Shales are often viewed with suspicion as embankment construction materials becaouse of their characteristically low strength and poor durability. Typically, shale deposits are nonhomogeneous and problems are encountered in selecting compaction specifications which will insure a uniformly densified fill. Past experience with shales in Indiana suggests that embankment instability is caused at lest partly by the presence of large voids, and the collapse of shale pieces into these voids as slaking occurs. It has been hypothesized that the gradation of shale particles before compaction and the degradation that occurs during copaction control the size and distribution of voids within the fill. Four types of laboratory compaction test have been performed on a model shale to measure the particle degradation and its relation to compaction effort and unit weight. From these results, a static compaction test is recommended as a compaction-degradation index to be used to compare various shales. Additionally, the Scleroscope hardness test and point load strength test have been considered as indices of the engineering properties of shales. Long term soaking tests on two shales were performed. From these it appears that the effect of moisture is extremely complex. Further research will be required to define this relation and translate it into improvements in the state of the art of shale embankment construction. /Author/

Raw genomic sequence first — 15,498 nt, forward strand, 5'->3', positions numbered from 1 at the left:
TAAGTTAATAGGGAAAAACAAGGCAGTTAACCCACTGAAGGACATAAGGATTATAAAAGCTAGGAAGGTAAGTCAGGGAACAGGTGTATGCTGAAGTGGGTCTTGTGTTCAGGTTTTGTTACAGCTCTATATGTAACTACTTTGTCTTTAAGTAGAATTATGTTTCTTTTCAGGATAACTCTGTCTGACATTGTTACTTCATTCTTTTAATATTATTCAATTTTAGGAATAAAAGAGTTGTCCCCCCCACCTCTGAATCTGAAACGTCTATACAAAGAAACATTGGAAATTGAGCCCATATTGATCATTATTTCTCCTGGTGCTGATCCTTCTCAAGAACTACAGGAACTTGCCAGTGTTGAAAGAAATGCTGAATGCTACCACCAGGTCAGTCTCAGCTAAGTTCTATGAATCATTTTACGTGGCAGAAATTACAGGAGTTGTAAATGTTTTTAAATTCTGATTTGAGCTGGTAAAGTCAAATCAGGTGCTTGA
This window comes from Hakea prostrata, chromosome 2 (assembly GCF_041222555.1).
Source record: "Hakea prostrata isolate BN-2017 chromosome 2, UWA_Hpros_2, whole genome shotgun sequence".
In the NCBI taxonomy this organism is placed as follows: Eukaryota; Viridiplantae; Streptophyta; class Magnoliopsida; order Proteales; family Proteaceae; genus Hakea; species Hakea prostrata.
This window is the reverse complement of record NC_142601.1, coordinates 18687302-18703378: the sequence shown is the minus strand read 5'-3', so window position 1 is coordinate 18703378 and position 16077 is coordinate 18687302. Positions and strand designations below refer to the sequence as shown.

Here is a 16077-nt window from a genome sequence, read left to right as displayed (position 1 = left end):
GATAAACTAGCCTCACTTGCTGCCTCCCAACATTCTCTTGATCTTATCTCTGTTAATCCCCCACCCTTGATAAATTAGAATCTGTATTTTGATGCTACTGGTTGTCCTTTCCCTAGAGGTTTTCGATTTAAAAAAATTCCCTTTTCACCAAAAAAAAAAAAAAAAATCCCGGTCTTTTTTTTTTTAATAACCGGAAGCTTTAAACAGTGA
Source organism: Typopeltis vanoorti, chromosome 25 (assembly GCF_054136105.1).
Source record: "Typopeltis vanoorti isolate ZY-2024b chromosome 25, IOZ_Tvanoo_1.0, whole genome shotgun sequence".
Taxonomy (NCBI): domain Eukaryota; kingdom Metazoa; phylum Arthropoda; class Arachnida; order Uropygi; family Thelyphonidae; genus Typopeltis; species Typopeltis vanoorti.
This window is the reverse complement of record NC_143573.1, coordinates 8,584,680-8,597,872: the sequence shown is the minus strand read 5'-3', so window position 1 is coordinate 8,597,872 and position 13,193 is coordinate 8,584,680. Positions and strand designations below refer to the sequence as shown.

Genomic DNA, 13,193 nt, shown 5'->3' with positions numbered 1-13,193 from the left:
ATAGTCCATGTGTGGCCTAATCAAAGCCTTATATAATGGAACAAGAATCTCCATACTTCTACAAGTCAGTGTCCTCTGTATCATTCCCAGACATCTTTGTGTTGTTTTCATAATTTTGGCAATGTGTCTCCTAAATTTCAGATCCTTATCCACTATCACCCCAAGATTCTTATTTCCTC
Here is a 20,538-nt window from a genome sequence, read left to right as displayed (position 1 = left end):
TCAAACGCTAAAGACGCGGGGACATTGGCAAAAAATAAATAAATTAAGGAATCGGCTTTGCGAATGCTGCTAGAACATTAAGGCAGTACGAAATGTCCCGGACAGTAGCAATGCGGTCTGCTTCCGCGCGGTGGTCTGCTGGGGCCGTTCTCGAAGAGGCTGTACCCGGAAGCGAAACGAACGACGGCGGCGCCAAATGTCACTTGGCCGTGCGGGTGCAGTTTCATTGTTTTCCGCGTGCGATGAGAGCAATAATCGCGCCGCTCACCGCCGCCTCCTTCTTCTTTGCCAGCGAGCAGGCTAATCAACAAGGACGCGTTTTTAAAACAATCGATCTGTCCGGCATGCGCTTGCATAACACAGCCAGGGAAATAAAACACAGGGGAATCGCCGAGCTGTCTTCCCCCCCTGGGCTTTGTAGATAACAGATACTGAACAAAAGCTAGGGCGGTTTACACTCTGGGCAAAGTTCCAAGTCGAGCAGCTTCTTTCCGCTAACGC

• Supplemental Notes:
    • Prepared in cooperation with the Department of Transportation, Federal Highway Administration.
  • Corporate Authors:

    Purdue University/Indiana Department of Transportation JHRP

    Purdue University, School of Civil Engineering
    West Lafayette, IN  United States  47907-1284
  • Authors:
    • Bailey, M J
  • Publication Date: 1976-8

Media Info

  • Features: Appendices; Figures; References; Tables;
  • Pagination: 230 p.

Subject/Index Terms

Filing Info

  • Accession Number: 00163663
  • Record Type: Publication
  • Report/Paper Numbers: JHRP-76-23 Intrm Rpt.
  • Contract Numbers: HPR-1(14) Part II
  • Files: TRIS
  • Created Date: Jan 13 1978 12:00AM